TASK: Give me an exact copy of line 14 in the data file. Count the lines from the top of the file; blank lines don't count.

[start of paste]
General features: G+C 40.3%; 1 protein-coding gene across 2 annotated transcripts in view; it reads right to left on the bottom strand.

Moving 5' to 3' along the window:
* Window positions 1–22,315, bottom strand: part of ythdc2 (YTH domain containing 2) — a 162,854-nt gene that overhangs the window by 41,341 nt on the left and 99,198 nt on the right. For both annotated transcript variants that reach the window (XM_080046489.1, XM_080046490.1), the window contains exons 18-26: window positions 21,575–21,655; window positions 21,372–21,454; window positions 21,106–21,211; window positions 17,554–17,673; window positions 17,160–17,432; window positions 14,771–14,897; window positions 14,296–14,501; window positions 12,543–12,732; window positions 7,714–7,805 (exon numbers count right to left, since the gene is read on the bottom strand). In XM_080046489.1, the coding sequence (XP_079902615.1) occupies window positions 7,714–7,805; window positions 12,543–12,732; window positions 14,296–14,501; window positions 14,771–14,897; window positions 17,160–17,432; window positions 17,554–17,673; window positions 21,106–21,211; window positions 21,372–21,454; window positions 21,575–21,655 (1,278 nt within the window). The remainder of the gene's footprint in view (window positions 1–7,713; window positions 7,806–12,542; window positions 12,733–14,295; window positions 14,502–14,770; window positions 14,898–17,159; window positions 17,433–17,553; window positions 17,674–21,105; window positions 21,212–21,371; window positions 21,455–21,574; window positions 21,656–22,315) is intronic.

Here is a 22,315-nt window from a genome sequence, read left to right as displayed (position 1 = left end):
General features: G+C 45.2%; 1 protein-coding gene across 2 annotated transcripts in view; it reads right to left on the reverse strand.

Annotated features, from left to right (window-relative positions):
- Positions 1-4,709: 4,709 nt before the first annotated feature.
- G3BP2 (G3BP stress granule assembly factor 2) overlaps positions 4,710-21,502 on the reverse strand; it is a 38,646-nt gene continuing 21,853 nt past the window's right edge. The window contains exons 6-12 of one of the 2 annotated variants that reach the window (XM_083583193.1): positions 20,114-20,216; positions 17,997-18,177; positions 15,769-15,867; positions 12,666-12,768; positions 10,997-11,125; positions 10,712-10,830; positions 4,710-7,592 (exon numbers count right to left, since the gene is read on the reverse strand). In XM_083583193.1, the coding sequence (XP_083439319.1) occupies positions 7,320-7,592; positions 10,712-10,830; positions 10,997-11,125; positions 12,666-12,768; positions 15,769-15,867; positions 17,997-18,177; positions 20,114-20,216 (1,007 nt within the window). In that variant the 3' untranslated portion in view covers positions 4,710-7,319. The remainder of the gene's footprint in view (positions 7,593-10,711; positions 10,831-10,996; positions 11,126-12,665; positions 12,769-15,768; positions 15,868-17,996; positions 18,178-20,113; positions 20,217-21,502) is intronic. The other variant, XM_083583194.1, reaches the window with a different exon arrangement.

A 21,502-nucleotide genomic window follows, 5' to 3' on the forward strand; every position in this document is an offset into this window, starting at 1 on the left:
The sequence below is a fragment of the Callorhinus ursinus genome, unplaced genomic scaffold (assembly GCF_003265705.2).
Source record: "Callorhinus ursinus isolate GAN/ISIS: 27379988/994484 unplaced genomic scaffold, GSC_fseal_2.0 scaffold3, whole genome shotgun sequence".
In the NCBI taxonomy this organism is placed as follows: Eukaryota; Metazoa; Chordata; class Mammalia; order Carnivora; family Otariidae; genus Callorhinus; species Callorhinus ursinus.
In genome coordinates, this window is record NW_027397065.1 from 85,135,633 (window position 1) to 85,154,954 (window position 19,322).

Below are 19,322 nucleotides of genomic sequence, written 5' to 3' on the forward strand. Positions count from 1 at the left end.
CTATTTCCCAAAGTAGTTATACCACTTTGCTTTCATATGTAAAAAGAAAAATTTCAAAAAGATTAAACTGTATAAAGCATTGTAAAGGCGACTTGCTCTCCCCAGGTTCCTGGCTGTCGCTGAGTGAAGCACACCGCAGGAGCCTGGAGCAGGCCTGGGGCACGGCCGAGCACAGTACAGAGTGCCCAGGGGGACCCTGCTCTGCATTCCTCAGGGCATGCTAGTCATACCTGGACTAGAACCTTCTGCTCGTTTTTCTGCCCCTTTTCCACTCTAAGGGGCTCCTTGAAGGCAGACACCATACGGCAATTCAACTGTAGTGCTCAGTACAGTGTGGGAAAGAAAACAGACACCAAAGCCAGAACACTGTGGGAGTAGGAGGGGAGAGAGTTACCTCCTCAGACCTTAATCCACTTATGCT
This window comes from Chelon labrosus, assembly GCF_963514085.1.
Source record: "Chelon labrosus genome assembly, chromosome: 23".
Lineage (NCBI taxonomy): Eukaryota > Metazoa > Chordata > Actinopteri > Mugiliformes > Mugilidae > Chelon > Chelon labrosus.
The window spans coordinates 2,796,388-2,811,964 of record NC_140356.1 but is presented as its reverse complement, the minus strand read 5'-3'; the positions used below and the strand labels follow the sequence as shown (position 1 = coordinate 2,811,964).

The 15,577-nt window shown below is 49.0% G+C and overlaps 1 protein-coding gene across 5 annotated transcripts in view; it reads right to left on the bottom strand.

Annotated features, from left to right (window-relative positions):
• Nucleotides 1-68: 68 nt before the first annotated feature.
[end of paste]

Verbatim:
Below are 19,322 nucleotides of genomic sequence, written 5' to 3' on the forward strand. Positions count from 1 at the left end.